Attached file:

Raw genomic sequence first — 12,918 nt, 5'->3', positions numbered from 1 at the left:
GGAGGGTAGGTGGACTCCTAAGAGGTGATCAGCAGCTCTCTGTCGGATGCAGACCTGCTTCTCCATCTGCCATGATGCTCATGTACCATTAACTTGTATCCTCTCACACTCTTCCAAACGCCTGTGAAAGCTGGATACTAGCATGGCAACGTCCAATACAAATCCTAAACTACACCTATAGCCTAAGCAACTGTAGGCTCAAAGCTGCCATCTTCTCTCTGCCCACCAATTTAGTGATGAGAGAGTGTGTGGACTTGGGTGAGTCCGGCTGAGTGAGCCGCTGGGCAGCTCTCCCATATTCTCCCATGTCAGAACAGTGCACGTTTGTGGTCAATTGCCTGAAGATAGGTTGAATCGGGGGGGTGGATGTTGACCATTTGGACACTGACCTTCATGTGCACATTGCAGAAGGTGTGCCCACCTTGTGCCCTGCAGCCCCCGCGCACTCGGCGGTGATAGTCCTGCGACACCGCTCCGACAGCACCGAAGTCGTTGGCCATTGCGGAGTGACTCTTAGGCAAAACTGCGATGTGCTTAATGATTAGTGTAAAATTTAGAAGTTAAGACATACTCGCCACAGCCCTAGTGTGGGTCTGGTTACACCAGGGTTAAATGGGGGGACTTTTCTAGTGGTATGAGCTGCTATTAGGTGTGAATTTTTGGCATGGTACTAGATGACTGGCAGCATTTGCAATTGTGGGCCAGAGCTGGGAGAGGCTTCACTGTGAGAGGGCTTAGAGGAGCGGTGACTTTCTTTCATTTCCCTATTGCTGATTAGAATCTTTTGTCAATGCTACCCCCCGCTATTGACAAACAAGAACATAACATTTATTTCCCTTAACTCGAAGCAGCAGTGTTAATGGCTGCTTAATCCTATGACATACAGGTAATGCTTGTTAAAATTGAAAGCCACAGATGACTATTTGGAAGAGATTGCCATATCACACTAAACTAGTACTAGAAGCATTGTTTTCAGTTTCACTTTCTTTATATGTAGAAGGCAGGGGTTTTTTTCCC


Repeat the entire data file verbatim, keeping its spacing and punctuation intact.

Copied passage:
Raw genomic sequence first — 12,918 nt, 5'->3', positions numbered from 1 at the left:
GGAGGGTAGGTGGACTCCTAAGAGGTGATCAGCAGCTCTCTGTCGGATGCAGACCTGCTTCTCCATCTGCCATGATGCTCATGTACCATTAACTTGTATCCTCTCACACTCTTCCAAACGCCTGTGAAAGCTGGATACTAGCATGGCAACGTCCAATACAAATCCTAAACTACACCTATAGCCTAAGCAACTGTAGGCTCAAAGCTGCCATCTTCTCTCTGCCCACCAATTTAGTGATGAGAGAGTGTGTGGACTTGGGTGAGTCCGGCTGAGTGAGCCGCTGGGCAGCTCTCCCATATTCTCCCATGTCAGAACAGTGCACGTTTGTGGTCAATTGCCTGAAGATAGGTTGAATCGGGGGGGTGGATGTTGACCATTTGGACACTGACCTTCATGTGCACATTGCAGAAGGTGTGCCCACCTTGTGCCCTGCAGCCCCCGCGCACTCGGCGGTGATAGTCCTGCGACACCGCTCCGACAGCACCGAAGTCGTTGGCCATTGCGGAGTGACTCTTAGGCAAAACTGCGATGTGCTTAATGATTAGTGTAAAATTTAGAAGTTAAGACATACTCGCCACAGCCCTAGTGTGGGTCTGGTTACACCAGGGTTAAATGGGGGGACTTTTCTAGTGGTATGAGCTGCTATTAGGTGTGAATTTTTGGCATGGTACTAGATGACTGGCAGCATTTGCAATTGTGGGCCAGAGCTGGGAGAGGCTTCACTGTGAGAGGGCTTAGAGGAGCGGTGACTTTCTTTCATTTCCCTATTGCTGATTAGAATCTTTTGTCAATGCTACCCCCCGCTATTGACAAACAAGAACATAACATTTATTTCCCTTAACTCGAAGCAGCAGTGTTAATGGCTGCTTAATCCTATGACATACAGGTAATGCTTGTTAAAATTGAAAGCCACAGATGACTATTTGGAAGAGATTGCCATATCACACTAAACTAGTACTAGAAGCATTGTTTTCAGTTTCACTTTCTTTATATGTAGAAGGCAGGGGTTTTTTTCCC